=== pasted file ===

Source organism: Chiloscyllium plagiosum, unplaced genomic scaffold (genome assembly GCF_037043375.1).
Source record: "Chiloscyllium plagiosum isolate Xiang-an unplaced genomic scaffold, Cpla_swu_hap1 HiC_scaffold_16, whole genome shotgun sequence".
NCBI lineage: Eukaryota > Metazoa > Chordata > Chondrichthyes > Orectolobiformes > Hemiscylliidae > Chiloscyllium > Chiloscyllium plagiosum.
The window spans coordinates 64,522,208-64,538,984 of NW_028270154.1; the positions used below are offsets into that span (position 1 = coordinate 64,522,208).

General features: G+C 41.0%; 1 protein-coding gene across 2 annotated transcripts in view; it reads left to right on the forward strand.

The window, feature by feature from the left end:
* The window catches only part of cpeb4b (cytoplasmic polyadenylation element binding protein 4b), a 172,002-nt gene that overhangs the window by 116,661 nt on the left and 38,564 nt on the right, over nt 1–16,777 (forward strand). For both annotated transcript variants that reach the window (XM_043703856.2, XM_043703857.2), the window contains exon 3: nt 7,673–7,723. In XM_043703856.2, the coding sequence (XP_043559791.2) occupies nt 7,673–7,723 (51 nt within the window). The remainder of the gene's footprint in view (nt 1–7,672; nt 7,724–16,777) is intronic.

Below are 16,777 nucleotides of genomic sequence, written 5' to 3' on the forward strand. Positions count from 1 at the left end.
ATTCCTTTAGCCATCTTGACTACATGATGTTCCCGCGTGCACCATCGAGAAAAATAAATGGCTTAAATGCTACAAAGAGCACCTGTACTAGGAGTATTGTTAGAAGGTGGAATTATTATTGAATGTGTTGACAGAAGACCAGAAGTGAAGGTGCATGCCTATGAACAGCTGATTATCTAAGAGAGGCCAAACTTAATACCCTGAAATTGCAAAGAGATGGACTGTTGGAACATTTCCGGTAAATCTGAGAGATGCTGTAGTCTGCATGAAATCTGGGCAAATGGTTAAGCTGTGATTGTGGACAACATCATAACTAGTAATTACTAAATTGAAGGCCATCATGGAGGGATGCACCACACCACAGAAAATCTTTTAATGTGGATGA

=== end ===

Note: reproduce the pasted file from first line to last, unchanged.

Source organism: Chiloscyllium plagiosum, unplaced genomic scaffold (genome assembly GCF_037043375.1).
Source record: "Chiloscyllium plagiosum isolate Xiang-an unplaced genomic scaffold, Cpla_swu_hap1 HiC_scaffold_16, whole genome shotgun sequence".
NCBI lineage: Eukaryota > Metazoa > Chordata > Chondrichthyes > Orectolobiformes > Hemiscylliidae > Chiloscyllium > Chiloscyllium plagiosum.
The window spans coordinates 64,522,208-64,538,984 of NW_028270154.1; the positions used below are offsets into that span (position 1 = coordinate 64,522,208).

General features: G+C 41.0%; 1 protein-coding gene across 2 annotated transcripts in view; it reads left to right on the forward strand.

The window, feature by feature from the left end:
* The window catches only part of cpeb4b (cytoplasmic polyadenylation element binding protein 4b), a 172,002-nt gene that overhangs the window by 116,661 nt on the left and 38,564 nt on the right, over nt 1–16,777 (forward strand). For both annotated transcript variants that reach the window (XM_043703856.2, XM_043703857.2), the window contains exon 3: nt 7,673–7,723. In XM_043703856.2, the coding sequence (XP_043559791.2) occupies nt 7,673–7,723 (51 nt within the window). The remainder of the gene's footprint in view (nt 1–7,672; nt 7,724–16,777) is intronic.

Below are 16,777 nucleotides of genomic sequence, written 5' to 3' on the forward strand. Positions count from 1 at the left end.
ATTCCTTTAGCCATCTTGACTACATGATGTTCCCGCGTGCACCATCGAGAAAAATAAATGGCTTAAATGCTACAAAGAGCACCTGTACTAGGAGTATTGTTAGAAGGTGGAATTATTATTGAATGTGTTGACAGAAGACCAGAAGTGAAGGTGCATGCCTATGAACAGCTGATTATCTAAGAGAGGCCAAACTTAATACCCTGAAATTGCAAAGAGATGGACTGTTGGAACATTTCCGGTAAATCTGAGAGATGCTGTAGTCTGCATGAAATCTGGGCAAATGGTTAAGCTGTGATTGTGGACAACATCATAACTAGTAATTACTAAATTGAAGGCCATCATGGAGGGATGCACCACACCACAGAAAATCTTTTAATGTGGATGA